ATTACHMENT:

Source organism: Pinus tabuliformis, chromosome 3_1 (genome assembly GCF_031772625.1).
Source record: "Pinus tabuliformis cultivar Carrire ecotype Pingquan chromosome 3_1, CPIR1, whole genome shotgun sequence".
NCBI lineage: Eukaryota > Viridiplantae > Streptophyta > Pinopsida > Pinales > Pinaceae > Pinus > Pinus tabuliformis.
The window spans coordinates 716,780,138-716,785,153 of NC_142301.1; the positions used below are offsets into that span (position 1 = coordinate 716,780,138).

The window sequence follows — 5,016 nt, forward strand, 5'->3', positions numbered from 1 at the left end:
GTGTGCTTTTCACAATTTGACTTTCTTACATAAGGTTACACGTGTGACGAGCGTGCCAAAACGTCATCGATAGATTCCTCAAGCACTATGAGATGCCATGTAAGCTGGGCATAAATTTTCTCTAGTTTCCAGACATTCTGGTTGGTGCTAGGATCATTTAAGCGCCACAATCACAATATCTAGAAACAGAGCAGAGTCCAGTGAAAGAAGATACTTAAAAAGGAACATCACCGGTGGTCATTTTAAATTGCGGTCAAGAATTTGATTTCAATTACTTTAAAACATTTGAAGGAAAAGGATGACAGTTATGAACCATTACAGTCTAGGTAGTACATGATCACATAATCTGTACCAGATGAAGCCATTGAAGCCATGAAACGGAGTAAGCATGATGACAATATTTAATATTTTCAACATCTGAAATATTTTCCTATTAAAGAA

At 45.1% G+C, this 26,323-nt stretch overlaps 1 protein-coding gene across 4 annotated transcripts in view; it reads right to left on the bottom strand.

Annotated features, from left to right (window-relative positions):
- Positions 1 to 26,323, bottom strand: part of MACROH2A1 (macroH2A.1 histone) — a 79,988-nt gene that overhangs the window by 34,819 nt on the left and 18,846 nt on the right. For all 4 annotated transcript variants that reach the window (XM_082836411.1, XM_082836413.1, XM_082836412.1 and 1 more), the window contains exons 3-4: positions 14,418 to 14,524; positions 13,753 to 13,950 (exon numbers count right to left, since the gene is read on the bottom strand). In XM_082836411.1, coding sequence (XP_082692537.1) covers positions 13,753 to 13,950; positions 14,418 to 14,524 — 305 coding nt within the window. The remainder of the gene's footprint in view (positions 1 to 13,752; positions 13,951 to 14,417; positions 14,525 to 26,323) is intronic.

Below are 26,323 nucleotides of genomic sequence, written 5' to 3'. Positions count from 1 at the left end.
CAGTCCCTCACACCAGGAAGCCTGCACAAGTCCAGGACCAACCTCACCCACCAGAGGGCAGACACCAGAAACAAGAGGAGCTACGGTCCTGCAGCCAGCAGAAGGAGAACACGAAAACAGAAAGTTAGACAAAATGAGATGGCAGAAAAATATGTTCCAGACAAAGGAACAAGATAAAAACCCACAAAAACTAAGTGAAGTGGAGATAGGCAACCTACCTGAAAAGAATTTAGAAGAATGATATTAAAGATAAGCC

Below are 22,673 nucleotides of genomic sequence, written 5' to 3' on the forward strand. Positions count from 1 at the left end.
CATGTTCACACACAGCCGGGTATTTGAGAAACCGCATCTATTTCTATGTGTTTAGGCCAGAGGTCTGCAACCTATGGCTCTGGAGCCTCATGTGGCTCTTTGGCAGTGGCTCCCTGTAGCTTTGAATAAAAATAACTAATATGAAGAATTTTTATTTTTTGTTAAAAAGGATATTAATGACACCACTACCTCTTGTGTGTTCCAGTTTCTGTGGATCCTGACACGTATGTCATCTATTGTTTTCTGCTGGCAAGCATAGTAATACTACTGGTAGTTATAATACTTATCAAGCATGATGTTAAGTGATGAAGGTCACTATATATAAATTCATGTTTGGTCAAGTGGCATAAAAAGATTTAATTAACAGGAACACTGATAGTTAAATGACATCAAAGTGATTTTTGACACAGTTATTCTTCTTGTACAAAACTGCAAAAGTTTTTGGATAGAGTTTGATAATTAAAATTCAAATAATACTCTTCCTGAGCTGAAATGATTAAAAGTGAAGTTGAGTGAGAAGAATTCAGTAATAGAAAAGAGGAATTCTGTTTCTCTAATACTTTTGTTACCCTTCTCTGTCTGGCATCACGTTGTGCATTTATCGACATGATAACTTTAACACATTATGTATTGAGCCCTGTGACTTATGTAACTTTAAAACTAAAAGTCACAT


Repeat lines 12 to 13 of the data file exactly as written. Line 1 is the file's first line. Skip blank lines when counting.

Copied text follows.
Below are 22,673 nucleotides of genomic sequence, written 5' to 3' on the forward strand. Positions count from 1 at the left end.
CATGTTCACACACAGCCGGGTATTTGAGAAACCGCATCTATTTCTATGTGTTTAGGCCAGAGGTCTGCAACCTATGGCTCTGGAGCCTCATGTGGCTCTTTGGCAGTGGCTCCCTGTAGCTTTGAATAAAAATAACTAATATGAAGAATTTTTATTTTTTGTTAAAAAGGATATTAATGACACCACTACCTCTTGTGTGTTCCAGTTTCTGTGGATCCTGACACGTATGTCATCTATTGTTTTCTGCTGGCAAGCATAGTAATACTACTGGTAGTTATAATACTTATCAAGCATGATGTTAAGTGATGAAGGTCACTATATATAAATTCATGTTTGGTCAAGTGGCATAAAAAGATTTAATTAACAGGAACACTGATAGTTAAATGACATCAAAGTGATTTTTGACACAGTTATTCTTCTTGTACAAAACTGCAAAAGTTTTTGGATAGAGTTTGATAATTAAAATTCAAATAATACTCTTCCTGAGCTGAAATGATTAAAAGTGAAGTTGAGTGAGAAGAATTCAGTAATAGAAAAGAGGAATTCTGTTTCTCTAATACTTTTGTTACCCTTCTCTGTCTGGCATCACGTTGTGCATTTATCGACATGATAACTTTAACACATTATGTATTGAGCCCTGTGACTTATGTAACTTTAAAACTAAAAGTCACAT